Artists & Designers

Louise Bourgeois (1911-2010)

Louise Bourgeois's powerful, sensuous sculptures out of wood, marble, latex, or glass translate deeply personal feelings into eloquent universal statements. Using childhood memories as a generative device, Bourgeois deals with issues of gender and with such universal themes as sex, anxiety, death, loneliness, and pain. Her diaristic experiments and disturbing imagery related to the body anticipated the post-minimalistic aesthetic arena in which form and style carried associations of human experience and meaning.

Bourgeois's artistic roots lay in the Paris of the 1920s and 1930s, in Art Deco and Surrealism. Born in 1911 in France, she received most of her artistic training in Paris. Having learned to draw as a young woman executing drawings for her family's tapestry restoration business, Bourgeois went on to study art at various schools including the Académie Julian and the studios of Fernand Léger. In 1938 Bourgeois married Robert Goldwater, an American art historian, and moved permanently to New York City. There she continued her association with the European surrealists, but also met the American abstract expressionists. However, her own work remained outside of the mainstream until her longstanding interest in the body, in autobiography, and in vulnerability became driving forces in contemporary art with post-minimalism. Bourgeois has been seen as a link between modernist sculptors such as Constantin Brancusi, Jean Arp, and Alberto Giacometti and postmodernists such as Robert Gober and Kiki Smith.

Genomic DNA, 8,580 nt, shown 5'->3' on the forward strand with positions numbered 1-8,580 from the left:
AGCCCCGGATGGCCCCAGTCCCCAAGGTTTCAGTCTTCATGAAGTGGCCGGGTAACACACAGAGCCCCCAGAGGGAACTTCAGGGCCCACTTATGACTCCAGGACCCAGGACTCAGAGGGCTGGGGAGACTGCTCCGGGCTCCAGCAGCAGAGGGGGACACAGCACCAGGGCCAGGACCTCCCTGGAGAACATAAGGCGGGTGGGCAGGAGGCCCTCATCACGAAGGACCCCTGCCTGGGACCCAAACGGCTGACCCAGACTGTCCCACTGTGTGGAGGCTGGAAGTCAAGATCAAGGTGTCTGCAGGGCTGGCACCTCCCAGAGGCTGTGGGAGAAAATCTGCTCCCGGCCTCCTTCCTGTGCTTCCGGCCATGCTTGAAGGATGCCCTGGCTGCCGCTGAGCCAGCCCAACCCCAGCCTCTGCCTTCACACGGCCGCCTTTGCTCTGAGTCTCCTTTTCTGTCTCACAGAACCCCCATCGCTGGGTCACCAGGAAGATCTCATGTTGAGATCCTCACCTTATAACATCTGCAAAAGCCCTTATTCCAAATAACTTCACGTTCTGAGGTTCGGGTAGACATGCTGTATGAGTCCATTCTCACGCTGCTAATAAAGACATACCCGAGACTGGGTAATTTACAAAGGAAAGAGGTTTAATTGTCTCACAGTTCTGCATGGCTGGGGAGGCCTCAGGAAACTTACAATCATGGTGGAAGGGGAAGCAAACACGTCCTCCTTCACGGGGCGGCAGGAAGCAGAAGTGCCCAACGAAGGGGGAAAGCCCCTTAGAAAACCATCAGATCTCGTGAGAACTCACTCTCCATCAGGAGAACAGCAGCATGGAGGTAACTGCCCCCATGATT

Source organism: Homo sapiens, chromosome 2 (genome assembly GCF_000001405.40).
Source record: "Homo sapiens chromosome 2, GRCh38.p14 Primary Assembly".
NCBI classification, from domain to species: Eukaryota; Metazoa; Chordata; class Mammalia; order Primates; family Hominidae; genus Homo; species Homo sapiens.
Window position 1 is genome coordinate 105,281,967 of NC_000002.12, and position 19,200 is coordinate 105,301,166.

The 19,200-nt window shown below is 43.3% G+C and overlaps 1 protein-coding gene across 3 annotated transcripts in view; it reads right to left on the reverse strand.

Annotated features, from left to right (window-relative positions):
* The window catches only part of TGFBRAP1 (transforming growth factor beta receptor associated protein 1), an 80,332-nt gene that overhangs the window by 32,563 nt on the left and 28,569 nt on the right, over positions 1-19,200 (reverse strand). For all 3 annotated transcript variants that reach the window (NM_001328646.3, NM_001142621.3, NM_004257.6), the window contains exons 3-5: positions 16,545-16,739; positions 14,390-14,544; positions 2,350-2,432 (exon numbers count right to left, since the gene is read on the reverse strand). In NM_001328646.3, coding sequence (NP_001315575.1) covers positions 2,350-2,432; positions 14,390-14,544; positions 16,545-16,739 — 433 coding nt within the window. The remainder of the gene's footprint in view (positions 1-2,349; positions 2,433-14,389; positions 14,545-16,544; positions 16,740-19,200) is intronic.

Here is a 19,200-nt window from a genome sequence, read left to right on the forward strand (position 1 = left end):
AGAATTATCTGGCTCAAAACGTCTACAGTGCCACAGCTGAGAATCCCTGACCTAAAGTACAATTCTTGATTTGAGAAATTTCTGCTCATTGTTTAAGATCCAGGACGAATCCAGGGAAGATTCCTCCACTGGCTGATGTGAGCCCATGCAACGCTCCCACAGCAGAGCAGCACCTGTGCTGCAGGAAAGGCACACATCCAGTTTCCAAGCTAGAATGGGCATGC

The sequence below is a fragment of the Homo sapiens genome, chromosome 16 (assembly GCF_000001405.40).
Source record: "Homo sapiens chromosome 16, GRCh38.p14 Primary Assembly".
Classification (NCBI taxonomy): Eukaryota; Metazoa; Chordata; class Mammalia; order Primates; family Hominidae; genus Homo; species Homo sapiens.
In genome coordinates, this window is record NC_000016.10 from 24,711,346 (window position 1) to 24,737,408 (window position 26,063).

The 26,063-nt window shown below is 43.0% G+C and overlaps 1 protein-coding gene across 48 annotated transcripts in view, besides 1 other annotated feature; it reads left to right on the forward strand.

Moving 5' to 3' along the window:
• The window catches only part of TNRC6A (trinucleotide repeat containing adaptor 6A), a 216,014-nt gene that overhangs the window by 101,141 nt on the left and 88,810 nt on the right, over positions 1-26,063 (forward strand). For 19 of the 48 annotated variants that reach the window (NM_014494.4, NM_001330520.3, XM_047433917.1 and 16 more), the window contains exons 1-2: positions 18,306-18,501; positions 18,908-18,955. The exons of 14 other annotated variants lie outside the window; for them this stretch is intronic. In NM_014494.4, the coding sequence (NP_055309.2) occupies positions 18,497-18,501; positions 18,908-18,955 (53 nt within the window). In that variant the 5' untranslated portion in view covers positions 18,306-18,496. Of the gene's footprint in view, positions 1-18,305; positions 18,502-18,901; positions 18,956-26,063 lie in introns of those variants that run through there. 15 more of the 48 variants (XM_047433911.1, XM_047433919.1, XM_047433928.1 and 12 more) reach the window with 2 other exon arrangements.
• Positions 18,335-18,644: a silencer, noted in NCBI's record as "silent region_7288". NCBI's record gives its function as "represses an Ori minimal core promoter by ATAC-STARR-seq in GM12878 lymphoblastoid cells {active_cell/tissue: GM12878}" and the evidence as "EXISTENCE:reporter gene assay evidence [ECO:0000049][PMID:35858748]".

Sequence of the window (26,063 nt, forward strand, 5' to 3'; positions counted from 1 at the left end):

Adapted from

  • Suzanne Weaver, "Sainte Sebastienne," in Dallas Museum of Art: A Guide to the Collection, ed. Charles Venable (New Haven, NJ: Yale University Press), 302.

  • Annegreth Nil, DMA unpublished material.

Web Resources

  • The Guggenheim
    Explore Bourgeois' career and life.